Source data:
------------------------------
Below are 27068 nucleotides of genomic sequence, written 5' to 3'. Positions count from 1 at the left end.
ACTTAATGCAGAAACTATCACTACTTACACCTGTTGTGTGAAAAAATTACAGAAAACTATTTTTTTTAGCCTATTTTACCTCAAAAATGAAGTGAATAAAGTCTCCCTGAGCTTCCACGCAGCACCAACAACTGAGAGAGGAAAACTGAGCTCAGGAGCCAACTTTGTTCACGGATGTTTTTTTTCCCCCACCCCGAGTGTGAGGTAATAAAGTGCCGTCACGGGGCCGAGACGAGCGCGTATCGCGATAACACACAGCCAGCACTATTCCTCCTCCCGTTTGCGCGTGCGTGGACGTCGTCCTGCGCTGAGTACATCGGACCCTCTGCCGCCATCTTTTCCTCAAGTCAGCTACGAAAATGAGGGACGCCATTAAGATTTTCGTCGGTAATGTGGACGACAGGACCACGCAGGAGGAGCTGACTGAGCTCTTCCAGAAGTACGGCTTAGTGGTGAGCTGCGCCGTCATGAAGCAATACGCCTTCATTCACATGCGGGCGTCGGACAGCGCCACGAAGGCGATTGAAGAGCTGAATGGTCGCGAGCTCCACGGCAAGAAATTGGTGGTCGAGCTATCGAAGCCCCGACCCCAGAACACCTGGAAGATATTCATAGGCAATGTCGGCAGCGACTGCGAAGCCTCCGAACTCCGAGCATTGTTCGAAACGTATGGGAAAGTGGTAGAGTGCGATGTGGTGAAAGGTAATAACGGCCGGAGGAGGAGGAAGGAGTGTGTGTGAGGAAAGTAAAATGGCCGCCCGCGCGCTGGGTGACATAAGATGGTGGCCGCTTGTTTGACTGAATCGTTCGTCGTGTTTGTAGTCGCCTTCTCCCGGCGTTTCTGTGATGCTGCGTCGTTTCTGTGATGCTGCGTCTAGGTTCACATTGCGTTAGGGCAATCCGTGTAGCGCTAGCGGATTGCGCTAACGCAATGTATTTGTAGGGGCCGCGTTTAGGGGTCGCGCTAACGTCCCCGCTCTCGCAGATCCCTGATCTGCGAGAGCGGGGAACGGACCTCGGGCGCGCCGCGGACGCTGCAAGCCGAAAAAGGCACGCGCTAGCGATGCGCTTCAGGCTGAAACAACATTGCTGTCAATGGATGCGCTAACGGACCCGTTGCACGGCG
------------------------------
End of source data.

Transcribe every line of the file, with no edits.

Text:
Below are 27068 nucleotides of genomic sequence, written 5' to 3'. Positions count from 1 at the left end.
ACTTAATGCAGAAACTATCACTACTTACACCTGTTGTGTGAAAAAATTACAGAAAACTATTTTTTTTAGCCTATTTTACCTCAAAAATGAAGTGAATAAAGTCTCCCTGAGCTTCCACGCAGCACCAACAACTGAGAGAGGAAAACTGAGCTCAGGAGCCAACTTTGTTCACGGATGTTTTTTTTCCCCCACCCCGAGTGTGAGGTAATAAAGTGCCGTCACGGGGCCGAGACGAGCGCGTATCGCGATAACACACAGCCAGCACTATTCCTCCTCCCGTTTGCGCGTGCGTGGACGTCGTCCTGCGCTGAGTACATCGGACCCTCTGCCGCCATCTTTTCCTCAAGTCAGCTACGAAAATGAGGGACGCCATTAAGATTTTCGTCGGTAATGTGGACGACAGGACCACGCAGGAGGAGCTGACTGAGCTCTTCCAGAAGTACGGCTTAGTGGTGAGCTGCGCCGTCATGAAGCAATACGCCTTCATTCACATGCGGGCGTCGGACAGCGCCACGAAGGCGATTGAAGAGCTGAATGGTCGCGAGCTCCACGGCAAGAAATTGGTGGTCGAGCTATCGAAGCCCCGACCCCAGAACACCTGGAAGATATTCATAGGCAATGTCGGCAGCGACTGCGAAGCCTCCGAACTCCGAGCATTGTTCGAAACGTATGGGAAAGTGGTAGAGTGCGATGTGGTGAAAGGTAATAACGGCCGGAGGAGGAGGAAGGAGTGTGTGTGAGGAAAGTAAAATGGCCGCCCGCGCGCTGGGTGACATAAGATGGTGGCCGCTTGTTTGACTGAATCGTTCGTCGTGTTTGTAGTCGCCTTCTCCCGGCGTTTCTGTGATGCTGCGTCGTTTCTGTGATGCTGCGTCTAGGTTCACATTGCGTTAGGGCAATCCGTGTAGCGCTAGCGGATTGCGCTAACGCAATGTATTTGTAGGGGCCGCGTTTAGGGGTCGCGCTAACGTCCCCGCTCTCGCAGATCCCTGATCTGCGAGAGCGGGGAACGGACCTCGGGCGCGCCGCGGACGCTGCAAGCCGAAAAAGGCACGCGCTAGCGATGCGCTTCAGGCTGAAACAACATTGCTGTCAATGGATGCGCTAACGGACCCGTTGCACGGCG